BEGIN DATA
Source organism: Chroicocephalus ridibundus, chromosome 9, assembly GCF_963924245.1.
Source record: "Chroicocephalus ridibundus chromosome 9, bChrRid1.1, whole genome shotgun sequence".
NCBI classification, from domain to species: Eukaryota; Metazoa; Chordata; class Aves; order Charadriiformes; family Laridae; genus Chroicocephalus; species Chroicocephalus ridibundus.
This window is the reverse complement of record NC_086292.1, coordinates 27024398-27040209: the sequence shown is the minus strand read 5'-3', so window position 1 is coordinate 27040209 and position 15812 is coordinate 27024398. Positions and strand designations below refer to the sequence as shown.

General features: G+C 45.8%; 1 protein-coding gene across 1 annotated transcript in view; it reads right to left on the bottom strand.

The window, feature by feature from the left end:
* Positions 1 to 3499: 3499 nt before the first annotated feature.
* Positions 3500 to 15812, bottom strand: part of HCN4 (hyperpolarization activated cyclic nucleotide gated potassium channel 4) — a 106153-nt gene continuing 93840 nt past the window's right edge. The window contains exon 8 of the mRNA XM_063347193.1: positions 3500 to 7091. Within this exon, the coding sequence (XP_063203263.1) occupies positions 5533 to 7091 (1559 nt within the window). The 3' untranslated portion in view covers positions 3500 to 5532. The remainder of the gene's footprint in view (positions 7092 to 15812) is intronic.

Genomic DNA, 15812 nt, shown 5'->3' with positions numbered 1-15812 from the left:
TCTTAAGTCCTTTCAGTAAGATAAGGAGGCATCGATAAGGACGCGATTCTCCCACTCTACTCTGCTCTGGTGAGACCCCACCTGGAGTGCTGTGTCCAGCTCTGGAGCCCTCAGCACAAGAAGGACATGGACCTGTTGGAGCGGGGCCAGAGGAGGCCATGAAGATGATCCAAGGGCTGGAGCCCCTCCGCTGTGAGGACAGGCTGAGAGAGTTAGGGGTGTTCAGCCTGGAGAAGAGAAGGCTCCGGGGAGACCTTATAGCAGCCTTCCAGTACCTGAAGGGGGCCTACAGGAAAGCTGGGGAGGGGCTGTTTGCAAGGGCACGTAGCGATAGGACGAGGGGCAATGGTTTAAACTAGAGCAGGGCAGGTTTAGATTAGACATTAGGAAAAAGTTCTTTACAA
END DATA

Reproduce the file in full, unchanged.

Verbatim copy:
Source organism: Chroicocephalus ridibundus, chromosome 9, assembly GCF_963924245.1.
Source record: "Chroicocephalus ridibundus chromosome 9, bChrRid1.1, whole genome shotgun sequence".
NCBI classification, from domain to species: Eukaryota; Metazoa; Chordata; class Aves; order Charadriiformes; family Laridae; genus Chroicocephalus; species Chroicocephalus ridibundus.
This window is the reverse complement of record NC_086292.1, coordinates 27024398-27040209: the sequence shown is the minus strand read 5'-3', so window position 1 is coordinate 27040209 and position 15812 is coordinate 27024398. Positions and strand designations below refer to the sequence as shown.

General features: G+C 45.8%; 1 protein-coding gene across 1 annotated transcript in view; it reads right to left on the bottom strand.

The window, feature by feature from the left end:
* Positions 1 to 3499: 3499 nt before the first annotated feature.
* Positions 3500 to 15812, bottom strand: part of HCN4 (hyperpolarization activated cyclic nucleotide gated potassium channel 4) — a 106153-nt gene continuing 93840 nt past the window's right edge. The window contains exon 8 of the mRNA XM_063347193.1: positions 3500 to 7091. Within this exon, the coding sequence (XP_063203263.1) occupies positions 5533 to 7091 (1559 nt within the window). The 3' untranslated portion in view covers positions 3500 to 5532. The remainder of the gene's footprint in view (positions 7092 to 15812) is intronic.

Genomic DNA, 15812 nt, shown 5'->3' with positions numbered 1-15812 from the left:
TCTTAAGTCCTTTCAGTAAGATAAGGAGGCATCGATAAGGACGCGATTCTCCCACTCTACTCTGCTCTGGTGAGACCCCACCTGGAGTGCTGTGTCCAGCTCTGGAGCCCTCAGCACAAGAAGGACATGGACCTGTTGGAGCGGGGCCAGAGGAGGCCATGAAGATGATCCAAGGGCTGGAGCCCCTCCGCTGTGAGGACAGGCTGAGAGAGTTAGGGGTGTTCAGCCTGGAGAAGAGAAGGCTCCGGGGAGACCTTATAGCAGCCTTCCAGTACCTGAAGGGGGCCTACAGGAAAGCTGGGGAGGGGCTGTTTGCAAGGGCACGTAGCGATAGGACGAGGGGCAATGGTTTAAACTAGAGCAGGGCAGGTTTAGATTAGACATTAGGAAAAAGTTCTTTACAA